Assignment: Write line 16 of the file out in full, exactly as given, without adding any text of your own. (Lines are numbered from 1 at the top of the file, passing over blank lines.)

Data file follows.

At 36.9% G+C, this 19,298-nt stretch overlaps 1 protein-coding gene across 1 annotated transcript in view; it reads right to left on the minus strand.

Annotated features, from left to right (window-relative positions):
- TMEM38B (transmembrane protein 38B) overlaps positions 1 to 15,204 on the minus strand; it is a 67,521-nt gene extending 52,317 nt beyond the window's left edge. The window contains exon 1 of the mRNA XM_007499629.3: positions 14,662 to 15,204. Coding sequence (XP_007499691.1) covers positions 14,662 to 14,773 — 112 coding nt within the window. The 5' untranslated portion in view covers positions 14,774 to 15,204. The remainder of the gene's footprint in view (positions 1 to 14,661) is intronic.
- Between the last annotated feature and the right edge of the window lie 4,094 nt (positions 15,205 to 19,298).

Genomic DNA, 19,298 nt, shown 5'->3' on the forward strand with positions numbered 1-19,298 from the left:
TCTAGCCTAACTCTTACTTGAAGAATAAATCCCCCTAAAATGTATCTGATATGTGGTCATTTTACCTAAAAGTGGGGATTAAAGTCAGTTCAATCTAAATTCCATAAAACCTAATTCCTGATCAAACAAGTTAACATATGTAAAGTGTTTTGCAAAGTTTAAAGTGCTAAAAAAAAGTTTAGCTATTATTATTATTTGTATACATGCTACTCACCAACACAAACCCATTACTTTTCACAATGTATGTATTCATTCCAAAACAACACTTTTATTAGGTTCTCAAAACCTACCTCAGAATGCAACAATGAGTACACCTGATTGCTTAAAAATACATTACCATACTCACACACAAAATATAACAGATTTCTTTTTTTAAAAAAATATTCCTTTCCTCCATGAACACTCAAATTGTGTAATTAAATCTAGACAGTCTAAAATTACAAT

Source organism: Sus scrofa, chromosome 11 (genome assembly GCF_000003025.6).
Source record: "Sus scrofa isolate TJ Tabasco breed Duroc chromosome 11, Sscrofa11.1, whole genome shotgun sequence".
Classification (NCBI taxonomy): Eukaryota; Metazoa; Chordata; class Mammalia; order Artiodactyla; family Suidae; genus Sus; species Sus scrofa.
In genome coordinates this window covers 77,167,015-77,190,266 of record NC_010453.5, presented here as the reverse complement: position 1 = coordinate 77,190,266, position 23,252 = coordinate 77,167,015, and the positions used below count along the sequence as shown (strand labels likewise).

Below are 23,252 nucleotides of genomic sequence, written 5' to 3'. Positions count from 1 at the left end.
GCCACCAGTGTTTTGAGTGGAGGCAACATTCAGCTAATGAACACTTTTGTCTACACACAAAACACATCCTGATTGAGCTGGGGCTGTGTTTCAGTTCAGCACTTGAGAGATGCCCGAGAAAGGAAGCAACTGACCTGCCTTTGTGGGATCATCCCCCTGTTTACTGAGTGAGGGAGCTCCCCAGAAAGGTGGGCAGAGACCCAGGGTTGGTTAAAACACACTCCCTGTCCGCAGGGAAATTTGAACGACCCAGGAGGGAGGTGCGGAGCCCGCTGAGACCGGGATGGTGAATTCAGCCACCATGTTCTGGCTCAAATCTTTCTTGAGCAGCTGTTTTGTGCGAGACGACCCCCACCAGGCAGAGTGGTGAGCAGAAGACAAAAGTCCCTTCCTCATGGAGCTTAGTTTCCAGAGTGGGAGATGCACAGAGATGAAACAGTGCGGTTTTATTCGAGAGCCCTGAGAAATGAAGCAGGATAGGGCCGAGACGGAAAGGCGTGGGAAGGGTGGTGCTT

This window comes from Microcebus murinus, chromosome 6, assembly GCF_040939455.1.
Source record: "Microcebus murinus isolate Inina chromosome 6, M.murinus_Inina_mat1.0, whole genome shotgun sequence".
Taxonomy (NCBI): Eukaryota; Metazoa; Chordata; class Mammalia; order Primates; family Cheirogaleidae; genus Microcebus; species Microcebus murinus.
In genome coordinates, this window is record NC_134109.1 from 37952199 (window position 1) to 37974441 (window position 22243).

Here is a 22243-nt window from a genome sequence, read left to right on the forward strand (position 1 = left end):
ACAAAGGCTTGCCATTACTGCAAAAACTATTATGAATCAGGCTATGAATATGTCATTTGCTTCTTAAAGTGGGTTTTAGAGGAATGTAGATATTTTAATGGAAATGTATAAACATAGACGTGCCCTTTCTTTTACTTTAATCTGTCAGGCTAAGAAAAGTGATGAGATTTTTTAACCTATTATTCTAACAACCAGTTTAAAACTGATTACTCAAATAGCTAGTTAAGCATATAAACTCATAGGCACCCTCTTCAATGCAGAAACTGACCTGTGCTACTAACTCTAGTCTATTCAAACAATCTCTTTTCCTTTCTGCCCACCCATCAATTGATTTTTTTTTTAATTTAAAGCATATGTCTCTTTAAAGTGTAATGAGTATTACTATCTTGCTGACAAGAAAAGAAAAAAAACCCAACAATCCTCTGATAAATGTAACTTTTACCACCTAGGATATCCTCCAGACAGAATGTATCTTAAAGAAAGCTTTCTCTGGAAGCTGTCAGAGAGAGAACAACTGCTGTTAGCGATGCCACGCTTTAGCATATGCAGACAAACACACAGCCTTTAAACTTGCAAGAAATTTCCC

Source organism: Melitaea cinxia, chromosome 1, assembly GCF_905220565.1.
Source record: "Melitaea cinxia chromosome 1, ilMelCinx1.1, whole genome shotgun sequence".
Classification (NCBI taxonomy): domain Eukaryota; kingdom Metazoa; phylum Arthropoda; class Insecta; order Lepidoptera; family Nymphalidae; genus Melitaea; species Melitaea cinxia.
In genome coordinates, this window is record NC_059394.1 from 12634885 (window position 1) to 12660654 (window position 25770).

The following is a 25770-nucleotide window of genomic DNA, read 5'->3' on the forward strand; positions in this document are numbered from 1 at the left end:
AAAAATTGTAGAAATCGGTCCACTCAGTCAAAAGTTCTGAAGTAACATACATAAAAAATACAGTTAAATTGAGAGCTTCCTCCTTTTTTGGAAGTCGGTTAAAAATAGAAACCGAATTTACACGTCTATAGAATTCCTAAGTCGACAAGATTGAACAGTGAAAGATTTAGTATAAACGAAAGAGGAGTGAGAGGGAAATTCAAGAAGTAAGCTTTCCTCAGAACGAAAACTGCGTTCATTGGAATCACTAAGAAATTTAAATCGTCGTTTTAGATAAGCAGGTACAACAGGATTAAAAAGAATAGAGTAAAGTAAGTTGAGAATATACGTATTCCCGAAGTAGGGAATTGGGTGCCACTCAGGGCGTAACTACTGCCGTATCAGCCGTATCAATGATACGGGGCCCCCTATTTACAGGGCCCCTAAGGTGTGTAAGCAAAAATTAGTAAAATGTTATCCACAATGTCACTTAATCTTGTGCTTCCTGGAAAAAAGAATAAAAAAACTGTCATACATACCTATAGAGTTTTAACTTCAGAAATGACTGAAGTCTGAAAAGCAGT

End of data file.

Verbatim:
In genome coordinates, this window is record NC_134109.1 from 37952199 (window position 1) to 37974441 (window position 22243).